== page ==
Tuesday, April 12, 2011

Effect of fermented product from Bacillus subtlis on feed conversion efficiency, lipid accumulation and ammnonia production in broiler chicks

U. Santoso1, K. Tanaka2, S. Ohtani3 and M. Sakaida4
1 Department of Animal Science, Faculty of Agriculture, Bengkulu University, Bengkulu Indonesia
2Laboratory of Animal Nutrition, Division of Bioresources and Bioproduction, Graduate School of Agriculture, Hokkaido University, Sapporo 060-0809, Japan
3 Faculty of Agriculture, Gifu University, Gifu-shi, 501-11 Japan
4 Japan Biotics Company, Japan
Abstract. This study investigated the effect of fermented product from Bacillus subtilis (FPBS) on feed conversion efficiency, fat accumulation and ammonia production in broiler chicks. Sixty female broilers (strain Chunky, 7-day old) were divided into four groups and raised in individual cages. One group was fed a commercial diet without supplementation of FPBS as the control and the other groups were fed commercial diets containing FPBS, either 0.5, 1.0 or 2.0%, for 21 days from 7 to 28 days of age. Water and feed were given ad libitum. Feed conversion efficiency was significantly improved in chicks supplemented with 0.5 or 1% of FPBS as compared with the control (P<0.05). The activities of hepatic acetyl-CoA carboxylase and fatty acid synthetase, and contents of triglyceride and cholesterol in the liver were significantly decreased in treatment groups (P<0.05) as compared with the control group. FPBS has no effect on the concentration of plasma triglyceride, phospholipids and cholesterol. Feeding FPBS at 1% or 2% levels reduced ammonia gas release (P<0.05). The inclusion of FPBS at 1% level may be recommended both to improve production efficiency and to reduce air pollution caused by ammonia gas release. For production efficiency to reach maximal profit, the inclusion of FPBS at 0.5% level can be recommended. Feeding FPBS reduced fat accumulation in the liver (Asian-Australasian Journal of Animal Science, 2001, 14 (3): 333-337).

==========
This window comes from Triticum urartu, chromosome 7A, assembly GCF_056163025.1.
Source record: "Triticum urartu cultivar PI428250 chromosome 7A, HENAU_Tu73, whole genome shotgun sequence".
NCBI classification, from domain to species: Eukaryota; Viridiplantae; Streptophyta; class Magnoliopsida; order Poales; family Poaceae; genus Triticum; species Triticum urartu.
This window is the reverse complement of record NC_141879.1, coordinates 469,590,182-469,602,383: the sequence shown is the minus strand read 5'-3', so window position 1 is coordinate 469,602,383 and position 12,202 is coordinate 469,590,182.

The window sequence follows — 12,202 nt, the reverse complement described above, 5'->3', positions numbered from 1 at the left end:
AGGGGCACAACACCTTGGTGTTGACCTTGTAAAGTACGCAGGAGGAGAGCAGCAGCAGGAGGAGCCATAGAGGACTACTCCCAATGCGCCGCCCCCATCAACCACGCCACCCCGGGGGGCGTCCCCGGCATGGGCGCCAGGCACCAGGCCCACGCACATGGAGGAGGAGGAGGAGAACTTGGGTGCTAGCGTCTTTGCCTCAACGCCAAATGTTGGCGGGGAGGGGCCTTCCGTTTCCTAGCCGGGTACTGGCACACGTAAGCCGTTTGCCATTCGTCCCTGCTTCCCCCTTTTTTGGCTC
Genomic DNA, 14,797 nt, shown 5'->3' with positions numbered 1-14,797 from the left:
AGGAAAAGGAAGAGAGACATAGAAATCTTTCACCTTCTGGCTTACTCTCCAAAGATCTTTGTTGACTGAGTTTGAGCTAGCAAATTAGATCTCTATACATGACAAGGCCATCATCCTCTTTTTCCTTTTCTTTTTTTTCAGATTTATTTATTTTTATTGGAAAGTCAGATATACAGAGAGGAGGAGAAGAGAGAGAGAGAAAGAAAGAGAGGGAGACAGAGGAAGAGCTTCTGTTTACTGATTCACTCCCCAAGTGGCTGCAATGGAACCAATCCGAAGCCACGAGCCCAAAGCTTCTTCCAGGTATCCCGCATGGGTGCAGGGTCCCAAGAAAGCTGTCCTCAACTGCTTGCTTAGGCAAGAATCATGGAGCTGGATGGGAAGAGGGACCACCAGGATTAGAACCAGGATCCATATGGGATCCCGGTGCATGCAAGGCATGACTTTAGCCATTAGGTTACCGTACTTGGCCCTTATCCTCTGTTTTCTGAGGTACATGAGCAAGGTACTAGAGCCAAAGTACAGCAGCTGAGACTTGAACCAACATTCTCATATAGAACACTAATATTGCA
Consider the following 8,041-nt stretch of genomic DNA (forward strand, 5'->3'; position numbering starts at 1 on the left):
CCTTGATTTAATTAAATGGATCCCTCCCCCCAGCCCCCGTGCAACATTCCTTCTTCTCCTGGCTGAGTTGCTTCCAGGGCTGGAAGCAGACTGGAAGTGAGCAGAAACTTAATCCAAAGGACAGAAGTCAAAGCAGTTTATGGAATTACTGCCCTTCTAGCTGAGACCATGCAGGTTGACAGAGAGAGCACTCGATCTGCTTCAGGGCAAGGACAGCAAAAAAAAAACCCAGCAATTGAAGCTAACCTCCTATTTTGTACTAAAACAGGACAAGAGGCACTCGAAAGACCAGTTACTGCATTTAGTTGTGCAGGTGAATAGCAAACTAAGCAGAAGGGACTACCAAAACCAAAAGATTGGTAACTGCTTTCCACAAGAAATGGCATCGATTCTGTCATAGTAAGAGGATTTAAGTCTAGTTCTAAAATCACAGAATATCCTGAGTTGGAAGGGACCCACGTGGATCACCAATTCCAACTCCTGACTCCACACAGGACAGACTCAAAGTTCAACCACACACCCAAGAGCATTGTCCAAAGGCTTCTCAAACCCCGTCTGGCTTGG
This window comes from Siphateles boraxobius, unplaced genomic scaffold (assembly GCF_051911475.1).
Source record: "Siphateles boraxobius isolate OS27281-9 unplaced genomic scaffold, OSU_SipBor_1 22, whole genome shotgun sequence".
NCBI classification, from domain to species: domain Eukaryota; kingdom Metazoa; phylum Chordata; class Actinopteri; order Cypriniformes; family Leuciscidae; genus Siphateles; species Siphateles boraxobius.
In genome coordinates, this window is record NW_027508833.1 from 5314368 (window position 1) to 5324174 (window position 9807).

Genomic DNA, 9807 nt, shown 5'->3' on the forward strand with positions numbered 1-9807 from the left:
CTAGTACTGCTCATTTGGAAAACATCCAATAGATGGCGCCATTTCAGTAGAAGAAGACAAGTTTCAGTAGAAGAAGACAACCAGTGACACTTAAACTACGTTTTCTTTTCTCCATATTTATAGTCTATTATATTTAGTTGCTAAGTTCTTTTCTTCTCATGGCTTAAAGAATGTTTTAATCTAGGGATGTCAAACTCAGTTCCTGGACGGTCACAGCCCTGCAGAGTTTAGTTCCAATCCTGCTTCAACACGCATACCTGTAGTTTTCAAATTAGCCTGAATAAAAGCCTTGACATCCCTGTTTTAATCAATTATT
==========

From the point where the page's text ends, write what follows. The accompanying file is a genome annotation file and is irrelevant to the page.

Key words: Fermented product, Bacillus subtilis, feed conversion efficiency, ammonia gas release, lipid accumulation.

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